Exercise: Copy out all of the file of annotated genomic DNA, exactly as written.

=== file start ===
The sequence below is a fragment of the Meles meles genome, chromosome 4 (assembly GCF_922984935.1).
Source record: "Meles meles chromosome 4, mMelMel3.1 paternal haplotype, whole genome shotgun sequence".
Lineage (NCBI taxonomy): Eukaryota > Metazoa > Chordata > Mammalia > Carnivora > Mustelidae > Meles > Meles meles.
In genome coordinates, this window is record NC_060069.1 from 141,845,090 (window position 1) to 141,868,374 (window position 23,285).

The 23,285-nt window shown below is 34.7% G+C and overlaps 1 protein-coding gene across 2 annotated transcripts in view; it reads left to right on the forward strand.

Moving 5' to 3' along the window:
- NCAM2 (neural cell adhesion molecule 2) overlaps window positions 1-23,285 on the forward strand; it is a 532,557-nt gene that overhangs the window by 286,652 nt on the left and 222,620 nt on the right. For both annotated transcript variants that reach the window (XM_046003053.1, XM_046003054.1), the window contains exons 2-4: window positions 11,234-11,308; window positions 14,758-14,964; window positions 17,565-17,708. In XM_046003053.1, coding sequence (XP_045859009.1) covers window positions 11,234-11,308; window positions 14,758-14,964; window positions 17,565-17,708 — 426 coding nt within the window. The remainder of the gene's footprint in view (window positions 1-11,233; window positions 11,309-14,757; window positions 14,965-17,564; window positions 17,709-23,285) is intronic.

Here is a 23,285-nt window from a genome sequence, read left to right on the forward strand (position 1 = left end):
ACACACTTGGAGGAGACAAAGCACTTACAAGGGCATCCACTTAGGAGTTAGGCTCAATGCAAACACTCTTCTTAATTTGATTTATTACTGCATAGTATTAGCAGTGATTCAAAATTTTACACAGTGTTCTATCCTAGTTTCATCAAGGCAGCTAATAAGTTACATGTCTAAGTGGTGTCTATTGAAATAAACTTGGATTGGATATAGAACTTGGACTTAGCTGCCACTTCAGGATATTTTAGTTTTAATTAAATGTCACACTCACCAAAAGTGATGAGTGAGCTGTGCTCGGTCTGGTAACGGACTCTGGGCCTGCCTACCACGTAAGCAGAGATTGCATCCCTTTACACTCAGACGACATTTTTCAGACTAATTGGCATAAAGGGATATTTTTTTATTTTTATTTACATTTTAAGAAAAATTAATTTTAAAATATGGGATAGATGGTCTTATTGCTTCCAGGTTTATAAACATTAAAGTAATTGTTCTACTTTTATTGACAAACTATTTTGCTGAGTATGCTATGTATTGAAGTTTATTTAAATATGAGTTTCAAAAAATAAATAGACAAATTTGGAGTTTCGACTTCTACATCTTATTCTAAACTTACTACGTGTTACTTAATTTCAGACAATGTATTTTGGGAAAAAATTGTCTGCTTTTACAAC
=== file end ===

The sequence below is a fragment of the Meles meles genome, chromosome 4 (assembly GCF_922984935.1).
Source record: "Meles meles chromosome 4, mMelMel3.1 paternal haplotype, whole genome shotgun sequence".
Lineage (NCBI taxonomy): Eukaryota > Metazoa > Chordata > Mammalia > Carnivora > Mustelidae > Meles > Meles meles.
In genome coordinates, this window is record NC_060069.1 from 141,845,090 (window position 1) to 141,868,374 (window position 23,285).

The 23,285-nt window shown below is 34.7% G+C and overlaps 1 protein-coding gene across 2 annotated transcripts in view; it reads left to right on the forward strand.

Moving 5' to 3' along the window:
- NCAM2 (neural cell adhesion molecule 2) overlaps window positions 1-23,285 on the forward strand; it is a 532,557-nt gene that overhangs the window by 286,652 nt on the left and 222,620 nt on the right. For both annotated transcript variants that reach the window (XM_046003053.1, XM_046003054.1), the window contains exons 2-4: window positions 11,234-11,308; window positions 14,758-14,964; window positions 17,565-17,708. In XM_046003053.1, coding sequence (XP_045859009.1) covers window positions 11,234-11,308; window positions 14,758-14,964; window positions 17,565-17,708 — 426 coding nt within the window. The remainder of the gene's footprint in view (window positions 1-11,233; window positions 11,309-14,757; window positions 14,965-17,564; window positions 17,709-23,285) is intronic.

Here is a 23,285-nt window from a genome sequence, read left to right on the forward strand (position 1 = left end):
ACACACTTGGAGGAGACAAAGCACTTACAAGGGCATCCACTTAGGAGTTAGGCTCAATGCAAACACTCTTCTTAATTTGATTTATTACTGCATAGTATTAGCAGTGATTCAAAATTTTACACAGTGTTCTATCCTAGTTTCATCAAGGCAGCTAATAAGTTACATGTCTAAGTGGTGTCTATTGAAATAAACTTGGATTGGATATAGAACTTGGACTTAGCTGCCACTTCAGGATATTTTAGTTTTAATTAAATGTCACACTCACCAAAAGTGATGAGTGAGCTGTGCTCGGTCTGGTAACGGACTCTGGGCCTGCCTACCACGTAAGCAGAGATTGCATCCCTTTACACTCAGACGACATTTTTCAGACTAATTGGCATAAAGGGATATTTTTTTATTTTTATTTACATTTTAAGAAAAATTAATTTTAAAATATGGGATAGATGGTCTTATTGCTTCCAGGTTTATAAACATTAAAGTAATTGTTCTACTTTTATTGACAAACTATTTTGCTGAGTATGCTATGTATTGAAGTTTATTTAAATATGAGTTTCAAAAAATAAATAGACAAATTTGGAGTTTCGACTTCTACATCTTATTCTAAACTTACTACGTGTTACTTAATTTCAGACAATGTATTTTGGGAAAAAATTGTCTGCTTTTACAAC